Well, no. It’s not that simple. Sorry. If your write-in candidate isn’t registered in the state that way, your vote goes into the trash. Nice try, but that’s not how it works.

What else am I voting for in November?

Members of the US Senate serve six-year terms and are elected in thirds. One third of the Senate is up for election each two year cycle. In 2016, from (http://www.periodicalpress.senate.gov/reelection-2016/) these senate seats are up for grabs:

DEMOCRATS   

Michael Bennet (Colorado)
Richard Blumenthal (Connecticut)
Barbara Boxer (California) retiring in 2016
Patrick Leahy (Vermont)
Barbara Mikulski (Maryland) retiring in 2016
Patty Murray (Washington)
Harry Reid (Nevada) retiring in 2016  (may go Red)
Brian Schatz (Hawaii)
Charles Schumer (New York)
Ron Wyden (Oregon)

REPUBLICANS

Kelly Ayotte (New Hampshire)  (may go Blue)
Roy Blunt (Missouri)
John Boozman (Arkansas)
Richard Burr (North Carolina)
Dan Coats (Indiana) retiring in 2016  (may go Blue)
Mike Crapo (Idaho)
Chuck Grassley (Iowa)
John Hoeven (North Dakota)
Johnny Isakson (Georgia)
Ron Johnson (Wisconsin)  (may go Blue)
Mark Kirk (Illinois)  (may go Blue)
James Lankford (Oklahoma)
Mike Lee (Utah)
John McCain (Arizona)
Jerry Moran (Kansas)
Lisa Murkowski (Alaska)
Rand Paul (Kentucky)
Rob Portman (Ohio)
Marco Rubio (Florida)
Tim Scott (South Carolina)
Richard Shelby (Alabama)
John Thune (South Dakota)
Pat Toomey (Pennsylvania)  (may go Blue)
David Vitter (Louisiana) retiring in 2016

To take back the majority, Democrats need to win five seats (four will only tie the GOP). A further ten seats are required to give Democrats a filibuster-proof majority. (We haven’t seen that in the Senate since 1976.)

The House of Representatives is selected during every even year election. If you wanted to, you could replace every one of your House representatives every two years. Democrats need 218 seats to gain a majority again, and that’s a total of 30 additional seats to take control back from the GOP. (Democrats presently hold only 188 seats.) http://www.270towin.com/2016-house-election/

The following seats are at risk (according to 270towin.com):

AK-AL  Don Young
1973 22th

AZ-01  Ann Kirkpatrick
2013 2nd
Incumbent not running for re-election in 2016.

AZ-02  Martha McSally
2015 1st

CA-07  Ami Bera
2013 2nd

CA-10  Jeff Denham
2011 3rd

CA-21  David Valadao
2013 2nd

CA-24  Lois Capps
1998 10th
Incumbent not running for re-election in 2016.

CA-25  Steve Knight
2015 1st

CA-49  Darrell Issa
2001 8th

CO-03  Scott Tipton
2011 3rd

CO-06  Mike Coffman
2009 4th

FL-07  John Mica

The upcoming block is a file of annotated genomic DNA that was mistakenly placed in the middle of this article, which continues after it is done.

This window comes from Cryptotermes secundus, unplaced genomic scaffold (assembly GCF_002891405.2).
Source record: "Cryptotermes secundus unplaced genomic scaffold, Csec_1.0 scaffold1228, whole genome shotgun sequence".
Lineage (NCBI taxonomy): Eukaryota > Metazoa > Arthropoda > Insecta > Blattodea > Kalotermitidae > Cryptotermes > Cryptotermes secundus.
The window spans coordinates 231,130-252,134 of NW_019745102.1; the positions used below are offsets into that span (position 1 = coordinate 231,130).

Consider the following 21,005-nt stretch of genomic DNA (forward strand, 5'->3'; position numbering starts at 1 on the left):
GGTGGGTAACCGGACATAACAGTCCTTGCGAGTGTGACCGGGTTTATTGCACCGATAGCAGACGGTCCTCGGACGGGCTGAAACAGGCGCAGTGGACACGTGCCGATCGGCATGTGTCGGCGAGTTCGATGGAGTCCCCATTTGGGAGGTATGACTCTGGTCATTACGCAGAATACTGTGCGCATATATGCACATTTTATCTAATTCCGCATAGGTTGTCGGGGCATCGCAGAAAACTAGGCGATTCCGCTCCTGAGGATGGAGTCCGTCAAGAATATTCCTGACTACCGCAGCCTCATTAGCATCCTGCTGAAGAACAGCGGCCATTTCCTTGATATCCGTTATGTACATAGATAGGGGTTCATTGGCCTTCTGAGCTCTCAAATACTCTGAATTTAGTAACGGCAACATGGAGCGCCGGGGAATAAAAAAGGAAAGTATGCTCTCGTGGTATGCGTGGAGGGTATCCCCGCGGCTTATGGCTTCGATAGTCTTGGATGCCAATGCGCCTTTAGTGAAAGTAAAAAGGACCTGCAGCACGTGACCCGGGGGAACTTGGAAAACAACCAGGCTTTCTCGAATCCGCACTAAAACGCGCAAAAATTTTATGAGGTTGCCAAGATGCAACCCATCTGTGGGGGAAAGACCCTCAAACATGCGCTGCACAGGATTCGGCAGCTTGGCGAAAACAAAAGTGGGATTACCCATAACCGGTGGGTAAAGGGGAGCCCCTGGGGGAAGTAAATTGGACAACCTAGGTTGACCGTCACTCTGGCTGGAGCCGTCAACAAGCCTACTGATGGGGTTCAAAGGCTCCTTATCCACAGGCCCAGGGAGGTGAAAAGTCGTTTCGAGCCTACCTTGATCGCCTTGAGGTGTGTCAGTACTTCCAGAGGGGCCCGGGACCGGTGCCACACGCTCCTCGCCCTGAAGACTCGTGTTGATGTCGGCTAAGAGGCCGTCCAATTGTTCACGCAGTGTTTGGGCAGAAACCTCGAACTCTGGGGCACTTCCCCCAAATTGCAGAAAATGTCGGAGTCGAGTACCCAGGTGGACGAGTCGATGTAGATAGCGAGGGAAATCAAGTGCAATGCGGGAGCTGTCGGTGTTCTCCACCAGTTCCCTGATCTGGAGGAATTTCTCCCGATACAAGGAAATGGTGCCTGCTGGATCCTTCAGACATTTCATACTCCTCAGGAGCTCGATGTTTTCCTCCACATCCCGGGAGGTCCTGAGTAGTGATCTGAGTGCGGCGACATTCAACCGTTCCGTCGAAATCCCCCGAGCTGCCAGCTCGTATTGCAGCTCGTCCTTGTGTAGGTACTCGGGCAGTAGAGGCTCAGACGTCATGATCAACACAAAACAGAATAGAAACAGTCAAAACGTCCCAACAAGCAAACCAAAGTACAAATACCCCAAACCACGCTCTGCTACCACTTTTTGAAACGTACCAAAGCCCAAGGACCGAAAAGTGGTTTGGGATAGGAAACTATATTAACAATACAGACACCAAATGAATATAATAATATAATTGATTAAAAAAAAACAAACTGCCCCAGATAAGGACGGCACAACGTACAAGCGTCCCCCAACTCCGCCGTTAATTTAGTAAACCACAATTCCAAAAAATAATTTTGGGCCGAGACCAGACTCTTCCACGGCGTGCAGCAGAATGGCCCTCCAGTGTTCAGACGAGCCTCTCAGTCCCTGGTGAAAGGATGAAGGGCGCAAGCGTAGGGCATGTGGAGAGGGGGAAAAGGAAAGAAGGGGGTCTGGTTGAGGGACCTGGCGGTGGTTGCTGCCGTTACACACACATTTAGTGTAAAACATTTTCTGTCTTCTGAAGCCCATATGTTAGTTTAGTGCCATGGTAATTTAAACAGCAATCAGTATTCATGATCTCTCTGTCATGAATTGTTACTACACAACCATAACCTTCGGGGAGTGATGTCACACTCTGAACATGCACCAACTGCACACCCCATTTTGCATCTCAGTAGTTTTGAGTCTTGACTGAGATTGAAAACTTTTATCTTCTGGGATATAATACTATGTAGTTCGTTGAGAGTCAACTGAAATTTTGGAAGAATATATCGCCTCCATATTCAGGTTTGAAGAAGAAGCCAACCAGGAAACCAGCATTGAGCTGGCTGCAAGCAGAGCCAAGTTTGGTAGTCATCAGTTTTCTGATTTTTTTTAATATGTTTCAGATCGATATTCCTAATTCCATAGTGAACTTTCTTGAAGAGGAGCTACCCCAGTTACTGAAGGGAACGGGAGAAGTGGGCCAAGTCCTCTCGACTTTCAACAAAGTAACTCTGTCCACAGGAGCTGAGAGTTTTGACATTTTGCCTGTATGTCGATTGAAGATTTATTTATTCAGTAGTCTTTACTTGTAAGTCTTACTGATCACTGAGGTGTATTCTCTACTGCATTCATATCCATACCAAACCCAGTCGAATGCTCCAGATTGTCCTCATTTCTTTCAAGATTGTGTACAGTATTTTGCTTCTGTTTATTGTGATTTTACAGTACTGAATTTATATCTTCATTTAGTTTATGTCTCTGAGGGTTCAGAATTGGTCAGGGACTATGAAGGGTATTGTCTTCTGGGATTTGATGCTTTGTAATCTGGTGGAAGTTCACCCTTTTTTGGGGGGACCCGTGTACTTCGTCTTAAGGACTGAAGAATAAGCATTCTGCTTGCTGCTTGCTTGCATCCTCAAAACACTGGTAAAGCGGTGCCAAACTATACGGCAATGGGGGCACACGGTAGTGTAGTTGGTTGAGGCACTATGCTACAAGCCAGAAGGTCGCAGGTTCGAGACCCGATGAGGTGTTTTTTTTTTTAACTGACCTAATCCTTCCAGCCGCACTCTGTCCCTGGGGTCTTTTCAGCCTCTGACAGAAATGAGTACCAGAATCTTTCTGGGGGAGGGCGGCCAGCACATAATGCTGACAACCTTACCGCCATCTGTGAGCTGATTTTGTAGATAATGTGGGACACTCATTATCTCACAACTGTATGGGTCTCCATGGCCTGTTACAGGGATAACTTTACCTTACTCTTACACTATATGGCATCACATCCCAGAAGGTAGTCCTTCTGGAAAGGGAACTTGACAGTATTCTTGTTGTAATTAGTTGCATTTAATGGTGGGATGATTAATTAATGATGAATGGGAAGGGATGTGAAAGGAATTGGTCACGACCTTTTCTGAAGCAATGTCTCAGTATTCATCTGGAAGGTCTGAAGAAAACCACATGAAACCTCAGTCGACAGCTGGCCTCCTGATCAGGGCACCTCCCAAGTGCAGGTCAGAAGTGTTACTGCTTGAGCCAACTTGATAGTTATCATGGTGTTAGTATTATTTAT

1993 12th

FL-13  David Jolly
2014 2nd

FL-18  Patrick Murphy
2013 2nd
Incumbent not running for re-election in 2016.

FL-26  Carlos Curbelo
2015 1st

IA-01  Rod Blum
2015 1st

IA-03  David Young
2015 1st

IL-10  Robert Dold
2015 1st

IL-12  Mike Bost
2015 1st

IN-02  Jackie Walorski
2013 2nd

IN-09  Todd Young
2011 3rd
Incumbent not running for re-election in 2016.

KS-03  Kevin Yoder
2011 3rd

ME-02  Bruce Poliquin
2015 1st

MI-01  Dan Benishek
2011 3rd
Incumbent not running for re-election in 2016.

MI-07  Tim Walberg
2011 3rd

MI-08  Mike Bishop
2015 1st

MN-02  John Kline
2003 7th
Incumbent not running for re-election in 2016.

MN-03  Erik Paulsen
2009 4th

MN-08  Rick Nolan
2013 2nd

MT-AL Ryan Zinke
2015 1st

NE-02 Brad Ashford
2015 1st

NH-01 Frank Guinta
2015 1st

NJ-05  Scott Garrett
2003 7th

NV-03  Joe Heck
2011 3rd
Incumbent not running for re-election in 2016.

NV-04  Cresent Hardy
2015 1st

NY-01  Lee Zeldin
2015 1st

NY-03  Steve Israel
2001 8th
Incumbent not running for re-election in 2016.

NY-19 Chris Gibson
2011 3rd
Incumbent not running for re-election in 2016.

NY-21 Elise Stefanik
2015 1st

NY-22 Richard Hanna
2011 3rd
Incumbent not running for re-election in 2016.

NY-23 Tom Reed
2010 4th

NY-24 John Katko
2015 1st

PA-08 Mike Fitzpatrick
2011 3rd
Incumbent not running for re-election in 2016.

PA-16 Joseph Pitts
1997 10th
Incumbent not running for re-election in 2016.

TX-23 Will Hurd
2015 1st

UT-04 Mia Love
2015 1st

VA-05 Robert Hurt
2011 3rd
Incumbent not running for re-election in 2016.

VA-10
Barbara Comstock
2015 1st

WI-08
Reid Ribble
2011 3rd
Incumbent not running for re-election in 2016.

Note: Court-ordered redistricting has led to many Florida and Virginia congressional districts being redrawn for the 2016 election. The map and Representative data on this page reflect the current district boundaries, which will remain in effect until the new Congress is seated in January, 2017. However, the election ratings in the table reflect the new boundaries, as these determine where people will vote in November.